Sunday, August 4, 2013

Waldorf Education :: Where to Begin?

Oh my, this little Get Organized :: Sketch it Out Planning Session of mine has brought all of us, in this fabulous, wise, warm, tender, mighty, courageous, vulnerable, funny, supportive and generous group of women into so many places with real life questions, really good questions we are penetrating, the sort of questions that so many parents wrestle with at one time or another...
  • how to find rhythm? 
  • what is Waldorf education? 
  • how to find time? 
  • what is important? 
  • what can I let go of? 
  • how to let go?
  • what is getting in my way? 
  • where is support? 
  • who is community? 
  • how do I connect with the world? 
  • how do I respond to my child? 
  • what is the purpose of education? 
  • of parenting? 
  • how do parenting and homeschooling go with Waldorf? 
  • is Waldorf right for me? 
  • what is Waldorf at home? 
  • how do I homeschool?
  • how do I teach my child?
Waldorf education has been rapidly expanding around the world since the very first school, inspired by Rudolf Steiner and Emil Molt, opened its doors nearly 100 years ago, in 1919 in Stuttgart, Germany. Waldorf schools are expanding to accommodate the requests of parents for programs for younger and younger children with nurseries, all day care of the child, parent child groups, even prenatal groups, as well as requests for older children with the opening of more high schools.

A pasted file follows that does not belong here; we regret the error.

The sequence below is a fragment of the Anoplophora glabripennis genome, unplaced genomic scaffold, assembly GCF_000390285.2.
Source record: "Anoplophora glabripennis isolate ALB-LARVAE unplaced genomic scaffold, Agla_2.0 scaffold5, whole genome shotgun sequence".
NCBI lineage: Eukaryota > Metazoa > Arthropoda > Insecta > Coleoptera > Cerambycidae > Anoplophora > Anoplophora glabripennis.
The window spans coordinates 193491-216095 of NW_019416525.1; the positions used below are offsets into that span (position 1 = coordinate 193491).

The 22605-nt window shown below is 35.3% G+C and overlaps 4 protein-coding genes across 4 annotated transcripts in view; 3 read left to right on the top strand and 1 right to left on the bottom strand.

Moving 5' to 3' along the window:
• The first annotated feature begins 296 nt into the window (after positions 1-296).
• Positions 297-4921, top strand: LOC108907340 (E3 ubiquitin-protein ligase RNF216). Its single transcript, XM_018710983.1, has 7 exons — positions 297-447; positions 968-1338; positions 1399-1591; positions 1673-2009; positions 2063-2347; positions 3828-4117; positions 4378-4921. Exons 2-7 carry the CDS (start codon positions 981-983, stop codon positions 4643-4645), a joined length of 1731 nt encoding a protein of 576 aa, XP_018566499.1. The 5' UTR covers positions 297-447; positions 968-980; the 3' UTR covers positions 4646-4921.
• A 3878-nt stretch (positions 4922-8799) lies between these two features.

Waldorf education is taking new directions. Field, Farm and Forest programs are sprouting up all over the world. Semester expeditions provide a living education, going to the heart of Waldorf education, in bringing high school students opportunities to meet the world. Living Education series on farms are becoming more and more available to Waldorf homeschoolers. And it seems that more and more homeschoolers are turning to Waldorf education.

Some folks are attracted to the connection to nature. Some love the beauty and simplicity. Some love the simple toys of natural materials. Some are moved deeply upon entering a classroom. Others attend a festival, fair or puppet show at a Waldorf school and become smitten.

Yet what is it that is at the core of Waldorf education that makes Waldorf Waldorf and not a nature based program? What is the essence of Waldorf that makes it distinctly Waldorf and not other? This seems to me a living question today, especially among homeschoolers who want to know more.

Yet for anyone who has been involved with Waldorf education for any amount of time, we know that there is no easy answer or formula. There is no one size fits all curriculum. Yet there is something that is distinctly Waldorf. What does that essence look like in the home?